Welcome to Wedding Guest Wednesday, an occasional feature in which Solo-ish explores the joys and woes of attending other people’s weddings. Because it’s not all about the happy couple — it’s a big day for guests as well. 

I first became aware of the common complaint in a neighborhood Spanish class a few years ago. Two women in their early 30s were talking, in stilted Spanish, about the dreaded wedding season. Both were already married — in my late 30s at the time, I was not — and their summers were filled with travel to third-tier cities, dress-buying, gift-giving. According to them, it was exhausting and expensive business that apparently you weren’t allowed to say “no” to.

I am now 45, still not married, and most of my friends have also never walked down the aisle. The only weddings I have attended in my entire adult life were my sister’s two ceremonies — one at a justice of the peace in an industrial London suburb and the other on the coast of Wales.

I would kill to be invited to a wedding.

I could use an excuse to buy a frivolous outfit, even if I had to rigidly adhere to the bride’s whims and color scheme. I love wedding cake — or at least I think I would. I imagine it being like a grocery store sheet cake, white and fluffy, broken up with alternating lines of raspberry and lemon jam, cemented by a thick layer of too-sweet buttercream.

I want to get drunk on vodka cranberries served in Mason jars, dance to Duran Duran’s “Save a Prayer” — and make out sloppily with a guest I would probably avoid in my daily life, maybe an electronic music DJ or a product manager at a start-up, likely one and the same person.

My fantasy doesn’t involve an exotic destination wedding. I actually was invited to one in Bali a little over a decade ago by a new boss, but I didn’t think she genuinely expected or wanted any of her subordinates to make that expensive 22-hour journey and show up to wish her well.

No, I would like to be invited to a wedding in, say, Bangor, Maine, or Milwaukee or Albuquerque — towns I wouldn’t have much of a reason to visit otherwise. I love scouting out regional specialties almost as much as I love driving, something I don’t do while living in New York City, so I envision using my hypothetical friend’s wedding as an excuse for a road trip and a chance to track down lobster rolls, fish fries, green chile burgers and local beers to go with all of these. It would be a welcome respite from my usual routine — at least for a weekend.

Of course, the ceremony is suspiciously absent from my dream scenario, because I don’t care much about the union of two humans who want to spend the rest of their lives together. I just want to go to an elaborate theme party. Don’t worry, I would give the newlyweds a thoughtful gift. I’m as generous as I am self-absorbed.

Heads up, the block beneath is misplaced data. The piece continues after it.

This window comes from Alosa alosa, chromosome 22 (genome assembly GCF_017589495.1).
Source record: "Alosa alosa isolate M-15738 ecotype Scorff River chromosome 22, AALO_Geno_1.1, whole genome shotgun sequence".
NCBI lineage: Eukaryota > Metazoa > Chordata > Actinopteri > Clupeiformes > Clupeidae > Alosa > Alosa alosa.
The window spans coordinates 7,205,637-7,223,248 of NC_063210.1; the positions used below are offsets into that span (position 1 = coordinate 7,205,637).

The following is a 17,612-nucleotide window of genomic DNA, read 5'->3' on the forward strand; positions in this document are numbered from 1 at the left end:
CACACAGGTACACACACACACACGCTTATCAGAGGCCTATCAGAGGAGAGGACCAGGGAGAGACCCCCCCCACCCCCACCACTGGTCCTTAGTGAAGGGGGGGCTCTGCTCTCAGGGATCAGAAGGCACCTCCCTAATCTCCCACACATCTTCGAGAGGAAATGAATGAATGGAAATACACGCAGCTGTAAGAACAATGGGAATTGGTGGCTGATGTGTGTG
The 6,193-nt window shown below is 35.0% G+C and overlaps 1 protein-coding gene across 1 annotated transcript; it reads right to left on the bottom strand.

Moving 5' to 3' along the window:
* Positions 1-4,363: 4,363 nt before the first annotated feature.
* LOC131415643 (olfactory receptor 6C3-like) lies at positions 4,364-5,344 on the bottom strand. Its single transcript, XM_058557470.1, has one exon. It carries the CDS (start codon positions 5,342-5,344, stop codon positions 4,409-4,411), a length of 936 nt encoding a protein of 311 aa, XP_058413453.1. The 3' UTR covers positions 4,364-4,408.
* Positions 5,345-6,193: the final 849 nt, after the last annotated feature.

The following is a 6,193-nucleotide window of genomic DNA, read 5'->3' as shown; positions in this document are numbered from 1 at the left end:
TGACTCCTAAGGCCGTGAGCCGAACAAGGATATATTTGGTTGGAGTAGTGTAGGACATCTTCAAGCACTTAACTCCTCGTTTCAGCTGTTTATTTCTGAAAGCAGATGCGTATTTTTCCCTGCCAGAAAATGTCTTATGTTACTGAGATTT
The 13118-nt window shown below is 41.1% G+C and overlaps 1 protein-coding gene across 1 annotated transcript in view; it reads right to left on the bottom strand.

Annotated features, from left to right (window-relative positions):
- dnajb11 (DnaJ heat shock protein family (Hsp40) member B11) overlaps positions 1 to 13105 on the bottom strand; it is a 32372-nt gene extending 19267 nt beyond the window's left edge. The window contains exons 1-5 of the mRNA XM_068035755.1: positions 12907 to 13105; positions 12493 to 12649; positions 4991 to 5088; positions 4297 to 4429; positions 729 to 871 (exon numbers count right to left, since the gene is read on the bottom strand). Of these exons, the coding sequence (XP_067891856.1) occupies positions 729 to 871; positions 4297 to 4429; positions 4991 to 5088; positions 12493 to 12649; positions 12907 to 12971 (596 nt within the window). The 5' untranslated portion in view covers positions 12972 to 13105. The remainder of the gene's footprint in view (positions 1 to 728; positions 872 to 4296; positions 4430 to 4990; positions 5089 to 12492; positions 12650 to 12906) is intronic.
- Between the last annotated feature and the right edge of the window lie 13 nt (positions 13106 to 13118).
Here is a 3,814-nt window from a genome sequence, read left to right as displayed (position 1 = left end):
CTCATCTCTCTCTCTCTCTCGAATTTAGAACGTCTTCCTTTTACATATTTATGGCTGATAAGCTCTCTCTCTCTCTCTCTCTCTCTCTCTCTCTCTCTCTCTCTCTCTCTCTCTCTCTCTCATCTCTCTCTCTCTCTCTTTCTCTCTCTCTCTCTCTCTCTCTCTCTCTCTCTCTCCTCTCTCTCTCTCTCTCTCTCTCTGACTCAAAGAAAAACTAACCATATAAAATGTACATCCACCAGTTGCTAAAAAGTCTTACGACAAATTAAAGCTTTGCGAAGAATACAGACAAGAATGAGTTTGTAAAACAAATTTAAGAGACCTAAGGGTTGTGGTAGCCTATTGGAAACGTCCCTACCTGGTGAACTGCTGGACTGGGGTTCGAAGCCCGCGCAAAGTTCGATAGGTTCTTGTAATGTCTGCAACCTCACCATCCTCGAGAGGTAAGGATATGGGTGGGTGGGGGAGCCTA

My long-distance-boyfriend of a year-and-a-half and I have discussed marriage. He’s done it twice and is in no hurry to mesh his non-marriage-material finances for a third time. (Potentially being a first-time bride over 40 fills me with dread, but that’s my own issue and for another time.) When I tried examining my feelings on the matter, a big celebration with family and friends, one day to have everything just the way I want it, excited me more than the quotidian realities of marriage.

I’m not embarrassed to have thought it out, because I am a planner by nature. The components would involve an emerald green lace dress; a Cartier panthère ring with emerald eyes; a whole roast pig, burnished, crackly skin, Filipino-style (no, I am not Filipina); a multitiered cake, starting deep green on the bottom and ending up sea foam on the top in a dramatic ombre, the interior pale green chiffon, flavored and naturally dyed with pandan, the vanilla-scented leaf common in Southeast Asia.

“You just want a party,” my boyfriend says. That’s an oversimplification, though he’s not wrong.

So, please invite me to your weddings before my cake-and-frills-deprived-self does something stupid. Like those women you read about in glossy magazines who hit middle-age and throw themselves some blowout fest in Martha’s Vineyard, complete with caterers and prop stylists. Or, you know, get engaged at 45.

Read more:

Things your wedding server will never tell you

Ladies, let this man tell you how to be a bridesmaid

How much should I spend on a wedding gift? Here are six guidelines.